Canadian Liberalism and the Politics of Border Control, 1867-1967
As a liberal democracy built on immigration, Canada has long had a reputation for inclusiveness. Since 9/11, however, this reputation has been clouded by restrictive immigration policies, increased interdiction, and the detention of asylum seekers arriving on Canada’s shores. Moreover, public debate over the arrival of non-citizens -- especially those seeking entry through unofficial channels -- is now often framed within a security discourse that is used to justify a more restrictive approach. These developments are not surprising in the current context, but as Anderson illustrates, they are also nothing new.
Canadian Liberalism and the Politics of Border Control sheds light on the complex history of Canada’s response to immigrants and refugees during its first century -- a century that saw the imposition of the Chinese Head Tax, the turning away of the Komagata Maru, the rejection of Jewish refugees during the interwar period, the internment of Japanese-Canadians during the Second World War, and the post-war development of a new human rights-based discourse. Framing these and other pivotal moments in the wider context of how the rights of immigrants and refugees have been debated and pursued in Canadian politics, Anderson demonstrates that today’s more restrictive approach reflects traditions deeply embedded within liberal democracies. His insights into Canadian immigration and refugee history offer valuable lessons for understanding the nature of contemporary liberal-democratic control policies.
Anderson’s work adds to the complexity within immigration history. There are several factors including the economy, public opinion, race, class, gender, and political discourse relating to Liberal Nationalism and Liberal Internationalism that shape immigration and refugee law in Canada. An inclusion of how other forms of migrant labour fit within the political debate would provide a more holistic perspective on border control policy in Canada. Ultimately, Anderson’s work expertly deconstructs the myth of restrictive rights in Canada being a purely contemporary phenomenon.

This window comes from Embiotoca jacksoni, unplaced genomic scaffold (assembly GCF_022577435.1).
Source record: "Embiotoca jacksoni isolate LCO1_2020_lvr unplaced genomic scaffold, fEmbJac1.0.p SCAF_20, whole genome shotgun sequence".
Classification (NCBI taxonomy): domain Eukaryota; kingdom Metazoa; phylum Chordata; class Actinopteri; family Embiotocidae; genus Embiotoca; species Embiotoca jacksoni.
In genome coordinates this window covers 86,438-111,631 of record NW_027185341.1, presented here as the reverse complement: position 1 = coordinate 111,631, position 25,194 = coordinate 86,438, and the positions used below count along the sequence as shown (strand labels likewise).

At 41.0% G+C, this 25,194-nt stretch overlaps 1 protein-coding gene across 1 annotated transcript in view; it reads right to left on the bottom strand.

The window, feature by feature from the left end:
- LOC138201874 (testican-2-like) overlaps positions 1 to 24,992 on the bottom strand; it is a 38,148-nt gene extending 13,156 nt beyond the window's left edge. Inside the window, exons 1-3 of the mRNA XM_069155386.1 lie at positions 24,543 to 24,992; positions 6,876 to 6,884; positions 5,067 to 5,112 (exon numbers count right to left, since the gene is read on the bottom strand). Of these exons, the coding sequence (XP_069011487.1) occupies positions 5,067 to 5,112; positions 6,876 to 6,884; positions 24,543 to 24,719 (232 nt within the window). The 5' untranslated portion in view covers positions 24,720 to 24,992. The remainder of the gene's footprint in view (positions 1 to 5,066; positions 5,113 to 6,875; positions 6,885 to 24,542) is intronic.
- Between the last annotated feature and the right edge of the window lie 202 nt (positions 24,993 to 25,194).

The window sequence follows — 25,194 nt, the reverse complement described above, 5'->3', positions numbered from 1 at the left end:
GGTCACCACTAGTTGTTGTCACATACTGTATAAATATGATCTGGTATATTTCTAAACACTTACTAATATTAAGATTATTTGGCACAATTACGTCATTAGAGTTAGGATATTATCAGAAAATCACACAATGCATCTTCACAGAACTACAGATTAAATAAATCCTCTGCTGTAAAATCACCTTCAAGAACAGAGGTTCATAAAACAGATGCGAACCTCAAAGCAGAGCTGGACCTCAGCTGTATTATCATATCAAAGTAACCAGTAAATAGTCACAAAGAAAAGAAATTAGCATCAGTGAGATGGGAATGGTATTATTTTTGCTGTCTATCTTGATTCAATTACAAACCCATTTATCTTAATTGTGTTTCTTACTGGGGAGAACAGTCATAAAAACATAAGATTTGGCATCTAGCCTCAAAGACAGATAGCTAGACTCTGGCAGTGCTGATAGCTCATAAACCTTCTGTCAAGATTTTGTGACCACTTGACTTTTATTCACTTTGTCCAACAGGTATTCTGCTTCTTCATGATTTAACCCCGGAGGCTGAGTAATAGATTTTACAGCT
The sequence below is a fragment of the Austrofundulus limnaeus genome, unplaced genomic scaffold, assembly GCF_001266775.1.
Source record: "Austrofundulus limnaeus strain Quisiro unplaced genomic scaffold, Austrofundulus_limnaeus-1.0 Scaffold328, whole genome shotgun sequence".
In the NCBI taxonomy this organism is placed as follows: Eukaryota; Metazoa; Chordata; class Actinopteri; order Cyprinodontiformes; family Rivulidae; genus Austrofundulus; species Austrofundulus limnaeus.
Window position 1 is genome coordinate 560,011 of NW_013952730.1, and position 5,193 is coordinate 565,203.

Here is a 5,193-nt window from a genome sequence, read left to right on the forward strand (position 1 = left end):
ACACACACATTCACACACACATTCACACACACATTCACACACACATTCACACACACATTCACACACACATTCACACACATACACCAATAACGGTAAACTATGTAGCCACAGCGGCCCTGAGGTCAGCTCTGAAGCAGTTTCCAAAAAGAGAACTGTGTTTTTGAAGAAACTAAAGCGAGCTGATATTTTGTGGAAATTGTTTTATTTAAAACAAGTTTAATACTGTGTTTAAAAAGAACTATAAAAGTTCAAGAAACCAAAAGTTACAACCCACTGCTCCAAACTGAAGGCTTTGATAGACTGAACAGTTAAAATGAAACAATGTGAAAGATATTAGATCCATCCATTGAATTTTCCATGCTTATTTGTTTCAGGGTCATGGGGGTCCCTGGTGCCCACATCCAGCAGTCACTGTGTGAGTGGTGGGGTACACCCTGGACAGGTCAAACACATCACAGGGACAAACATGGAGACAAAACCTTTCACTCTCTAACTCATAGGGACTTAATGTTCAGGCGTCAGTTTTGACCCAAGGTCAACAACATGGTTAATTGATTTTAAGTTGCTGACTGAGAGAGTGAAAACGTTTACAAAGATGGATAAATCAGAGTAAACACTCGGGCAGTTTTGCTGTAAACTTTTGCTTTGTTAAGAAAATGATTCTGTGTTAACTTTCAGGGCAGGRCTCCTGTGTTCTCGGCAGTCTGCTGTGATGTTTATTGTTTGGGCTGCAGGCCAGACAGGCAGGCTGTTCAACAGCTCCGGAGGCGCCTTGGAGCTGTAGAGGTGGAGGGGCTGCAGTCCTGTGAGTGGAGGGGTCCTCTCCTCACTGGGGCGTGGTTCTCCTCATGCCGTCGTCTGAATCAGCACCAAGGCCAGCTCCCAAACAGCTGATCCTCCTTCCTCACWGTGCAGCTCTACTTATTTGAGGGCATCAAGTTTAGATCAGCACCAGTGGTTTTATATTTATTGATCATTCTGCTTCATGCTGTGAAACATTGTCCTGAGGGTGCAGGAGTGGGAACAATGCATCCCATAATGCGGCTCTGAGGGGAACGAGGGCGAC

This insightful history of Canadian border control policy shows that the desire to attract valued immigrants and to attend to international obligations to displaced persons has always played havoc with efforts to maintain entry controls. Restrictive policies tend to boomerang, fostering assertions of individual rights and further debate over means and ends. Anderson’s engaging saga of evolving enforcement policy thus helps to contextualize current debates about immigration and the national interest.
Anderson provides an engaging and detailed historical examination of the tensions between immigration control and rights in Canada. This subject is as pertinent today as ever. The intersecting politics of national expansionism and immigration control are astutely excavated from parliamentary debates since 1867 to reveal the conflictual, yet often complementary, nature of the control-rights nexus in liberal democracy.
Introduction: Reconsidering the Control/Rights Nexus
1 The Study of Liberal-Democratic Control over International
2 The Liberal Internationalist Foundations of Canadian Control
3 The Expansion of Liberal Nationalism in Canada (1887-1914)
4 The Domination of Liberal Nationalism in Canada (1914-45)
5 A New Era of Human Rights (1945-52)
6 The Return of Liberal Internationalism in Canada (1952-67)
7 Contemporary Canadian and Comparative Concerns
Notes; Works Cited; Index
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